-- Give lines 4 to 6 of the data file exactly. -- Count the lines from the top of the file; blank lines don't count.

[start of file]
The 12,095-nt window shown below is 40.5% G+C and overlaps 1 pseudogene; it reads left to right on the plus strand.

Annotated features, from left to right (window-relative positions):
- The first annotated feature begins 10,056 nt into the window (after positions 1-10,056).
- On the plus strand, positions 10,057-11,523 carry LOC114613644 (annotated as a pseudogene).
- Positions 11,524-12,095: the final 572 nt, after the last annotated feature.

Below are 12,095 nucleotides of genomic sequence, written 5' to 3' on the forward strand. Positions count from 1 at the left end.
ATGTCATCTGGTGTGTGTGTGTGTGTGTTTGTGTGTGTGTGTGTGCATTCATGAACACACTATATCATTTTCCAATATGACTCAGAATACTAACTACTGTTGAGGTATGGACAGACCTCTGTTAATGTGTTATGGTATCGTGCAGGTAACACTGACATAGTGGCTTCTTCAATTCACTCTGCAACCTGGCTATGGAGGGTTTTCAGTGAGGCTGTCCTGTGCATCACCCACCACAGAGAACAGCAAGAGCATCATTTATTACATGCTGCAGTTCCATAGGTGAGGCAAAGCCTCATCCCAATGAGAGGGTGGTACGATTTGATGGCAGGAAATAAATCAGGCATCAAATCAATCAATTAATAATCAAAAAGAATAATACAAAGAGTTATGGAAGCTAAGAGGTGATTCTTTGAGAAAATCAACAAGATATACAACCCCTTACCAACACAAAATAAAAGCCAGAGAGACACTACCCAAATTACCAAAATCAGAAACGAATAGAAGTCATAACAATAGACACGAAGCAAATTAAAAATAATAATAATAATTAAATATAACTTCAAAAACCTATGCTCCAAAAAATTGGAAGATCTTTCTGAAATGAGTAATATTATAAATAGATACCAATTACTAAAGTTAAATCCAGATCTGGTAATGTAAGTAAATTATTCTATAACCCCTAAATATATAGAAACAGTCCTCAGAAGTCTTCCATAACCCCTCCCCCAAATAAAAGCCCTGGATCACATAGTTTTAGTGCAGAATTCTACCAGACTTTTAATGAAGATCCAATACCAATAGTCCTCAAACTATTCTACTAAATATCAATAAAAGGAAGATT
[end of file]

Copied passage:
- On the plus strand, positions 10,057-11,523 carry LOC114613644 (annotated as a pseudogene).
- Positions 11,524-12,095: the final 572 nt, after the last annotated feature.

Below are 12,095 nucleotides of genomic sequence, written 5' to 3' on the forward strand. Positions count from 1 at the left end.